Call to Action

As with the previous speeches to inform, the speech to motivate others to action on an important issue requires a conclusion, and in Monroe’s Motivated Sequence, the whole conclusion is called the Call to Action. Begin the conclusion, as before, by signaling the end of the speech, followed by a brief recap of the three main points that address why the audience needs to take action, what the speaker proposes to solve this problem, and what advantages the audience will gain by adapting the solution.

Man delivers a presentation.Also, recall that, in a conclusion, the speaker should not introduce any new information or main ideas in this portion of the speech. This portion of the speech serves as a recap, not a chance to insert one more shocking fact that will drive the central idea home. Bringing in new information at this point would only confuse the audience. After finishing the recap, the speaker should end with a clincher that makes the final call to action. This clincher should clearly reinforce the central idea from the beginning of the speech, while explicitly reminding the audience in a simpler fashion what action to take. Be direct and firm. Avoid vague or wishy-washy statements during this step.

A great acronym for assessing a Call to Action is C.A.S.T., or concise, achievable, specific, and tangible. A call to action should be concise, meaning that it doesn’t take long to explain. It should be achievable by every single person in the room, and furthermore, they should be able to achieve the goal in a relatively short amount of time. It should be specific, and finally, it should also be tangible, meaning that the speaker outlined a concrete action for the audience members to take.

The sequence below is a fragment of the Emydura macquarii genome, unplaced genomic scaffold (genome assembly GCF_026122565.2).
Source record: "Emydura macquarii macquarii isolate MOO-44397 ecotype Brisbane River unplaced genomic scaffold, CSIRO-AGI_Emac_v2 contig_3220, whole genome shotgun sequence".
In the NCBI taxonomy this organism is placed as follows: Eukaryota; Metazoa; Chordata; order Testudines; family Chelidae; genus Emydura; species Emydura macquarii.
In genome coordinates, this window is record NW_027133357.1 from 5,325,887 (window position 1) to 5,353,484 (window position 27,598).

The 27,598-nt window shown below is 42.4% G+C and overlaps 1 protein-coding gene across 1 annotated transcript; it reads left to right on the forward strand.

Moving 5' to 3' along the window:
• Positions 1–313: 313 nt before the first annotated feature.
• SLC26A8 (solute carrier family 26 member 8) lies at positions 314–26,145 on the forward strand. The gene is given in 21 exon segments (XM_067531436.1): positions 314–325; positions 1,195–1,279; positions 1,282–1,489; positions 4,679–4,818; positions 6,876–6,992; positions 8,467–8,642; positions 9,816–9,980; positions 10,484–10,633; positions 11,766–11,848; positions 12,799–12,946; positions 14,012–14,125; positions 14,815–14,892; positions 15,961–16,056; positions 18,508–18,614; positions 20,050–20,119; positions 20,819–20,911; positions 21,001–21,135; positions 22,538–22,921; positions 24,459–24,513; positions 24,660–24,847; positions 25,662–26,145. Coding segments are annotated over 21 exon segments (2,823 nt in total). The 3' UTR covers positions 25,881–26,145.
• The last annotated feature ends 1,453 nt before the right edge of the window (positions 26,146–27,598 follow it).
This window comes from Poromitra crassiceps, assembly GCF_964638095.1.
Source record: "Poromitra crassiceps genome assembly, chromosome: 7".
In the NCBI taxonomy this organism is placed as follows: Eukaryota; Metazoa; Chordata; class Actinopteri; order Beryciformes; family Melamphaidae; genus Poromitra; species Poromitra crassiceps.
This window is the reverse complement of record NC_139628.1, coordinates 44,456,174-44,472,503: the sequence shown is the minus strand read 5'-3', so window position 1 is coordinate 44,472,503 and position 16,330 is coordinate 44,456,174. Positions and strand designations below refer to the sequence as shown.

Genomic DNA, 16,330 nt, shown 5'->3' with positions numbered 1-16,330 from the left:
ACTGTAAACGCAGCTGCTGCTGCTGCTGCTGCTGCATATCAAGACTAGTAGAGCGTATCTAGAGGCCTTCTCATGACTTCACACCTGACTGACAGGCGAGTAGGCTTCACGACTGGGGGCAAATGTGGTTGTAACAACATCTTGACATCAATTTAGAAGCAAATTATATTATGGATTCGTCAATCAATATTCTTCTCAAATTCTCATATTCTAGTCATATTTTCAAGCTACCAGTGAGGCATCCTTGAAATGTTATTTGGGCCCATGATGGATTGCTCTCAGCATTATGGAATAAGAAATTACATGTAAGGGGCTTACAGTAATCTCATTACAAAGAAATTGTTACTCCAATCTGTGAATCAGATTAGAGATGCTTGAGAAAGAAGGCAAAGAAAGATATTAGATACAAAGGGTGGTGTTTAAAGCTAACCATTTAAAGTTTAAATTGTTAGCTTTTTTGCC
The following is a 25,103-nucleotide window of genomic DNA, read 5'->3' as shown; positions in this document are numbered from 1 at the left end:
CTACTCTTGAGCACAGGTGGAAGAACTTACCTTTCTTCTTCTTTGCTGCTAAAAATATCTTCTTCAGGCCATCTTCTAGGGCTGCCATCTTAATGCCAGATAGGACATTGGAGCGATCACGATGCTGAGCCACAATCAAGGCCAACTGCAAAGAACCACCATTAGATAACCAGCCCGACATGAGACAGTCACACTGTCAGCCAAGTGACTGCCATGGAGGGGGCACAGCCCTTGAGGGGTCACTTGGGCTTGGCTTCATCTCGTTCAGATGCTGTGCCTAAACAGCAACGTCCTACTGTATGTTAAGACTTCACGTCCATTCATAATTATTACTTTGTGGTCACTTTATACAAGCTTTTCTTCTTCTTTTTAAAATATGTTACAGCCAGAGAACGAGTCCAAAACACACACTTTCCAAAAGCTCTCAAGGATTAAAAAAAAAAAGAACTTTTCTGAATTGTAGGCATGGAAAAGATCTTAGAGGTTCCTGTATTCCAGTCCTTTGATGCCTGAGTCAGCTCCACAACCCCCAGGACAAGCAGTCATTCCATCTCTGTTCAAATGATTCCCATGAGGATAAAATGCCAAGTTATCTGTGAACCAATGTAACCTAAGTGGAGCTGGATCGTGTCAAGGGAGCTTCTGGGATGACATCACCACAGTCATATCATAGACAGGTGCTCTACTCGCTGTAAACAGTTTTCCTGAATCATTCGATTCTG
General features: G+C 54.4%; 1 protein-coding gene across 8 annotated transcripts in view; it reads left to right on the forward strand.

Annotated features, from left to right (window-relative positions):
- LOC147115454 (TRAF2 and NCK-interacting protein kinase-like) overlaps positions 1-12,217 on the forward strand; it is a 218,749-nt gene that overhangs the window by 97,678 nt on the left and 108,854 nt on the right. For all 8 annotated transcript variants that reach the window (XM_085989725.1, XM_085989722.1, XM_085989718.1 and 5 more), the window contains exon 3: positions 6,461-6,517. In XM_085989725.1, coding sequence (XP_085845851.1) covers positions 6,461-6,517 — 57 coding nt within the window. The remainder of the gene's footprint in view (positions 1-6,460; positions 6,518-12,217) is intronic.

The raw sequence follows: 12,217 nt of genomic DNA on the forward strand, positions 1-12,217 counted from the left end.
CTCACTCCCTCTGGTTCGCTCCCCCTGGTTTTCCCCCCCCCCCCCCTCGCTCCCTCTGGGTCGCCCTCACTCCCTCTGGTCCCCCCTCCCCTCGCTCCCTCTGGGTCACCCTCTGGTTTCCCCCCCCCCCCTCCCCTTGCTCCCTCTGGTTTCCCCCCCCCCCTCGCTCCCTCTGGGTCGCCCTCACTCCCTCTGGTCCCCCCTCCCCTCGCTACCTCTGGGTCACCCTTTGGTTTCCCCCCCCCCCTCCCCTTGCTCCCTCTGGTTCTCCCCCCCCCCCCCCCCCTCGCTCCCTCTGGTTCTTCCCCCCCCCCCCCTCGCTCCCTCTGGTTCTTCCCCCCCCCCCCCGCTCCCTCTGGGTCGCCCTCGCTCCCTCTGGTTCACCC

Take a look at the sample topic’s conclusion:

Call to Action Step

Signal End: As you all leave here today, you will undoubtedly check your phones to see if there are any new notifications. It is likely that even I will do this as well.

Recap Main Points: However, remember what we talked about today. I showed you how addictive checking our phones can be, even while driving. I also showed you the dangers of giving in to those temptations while operating a motor vehicle, before I showed you some possible solutions, including shutting your phone off when you get into your cars or using a Bluetooth hands-free system. Lastly, I shared with you not only the benefits of doing so, by becoming a safer, more responsible, and more alert driver, but I explained how, if we all continue to do this, the problem can only get worse.

Clincher (Call to Action): Texting and driving is dangerous, not only to yourself, but to all other drivers sharing the road with you. Don’t allow this (show picture of screen capture from text messages) to lead to this (show picture of my surgery scars while in a wheelchair). Turn off your phones while driving, and keep your eyes on the road where they belong.


Icon for the Creative Commons Attribution 4.0 International License

Messages that Matter: Public Speaking in the Information Age - Third Edition Copyright © 2023 by North Idaho College is licensed under a Creative Commons Attribution 4.0 International License, except where otherwise noted.

Share This Book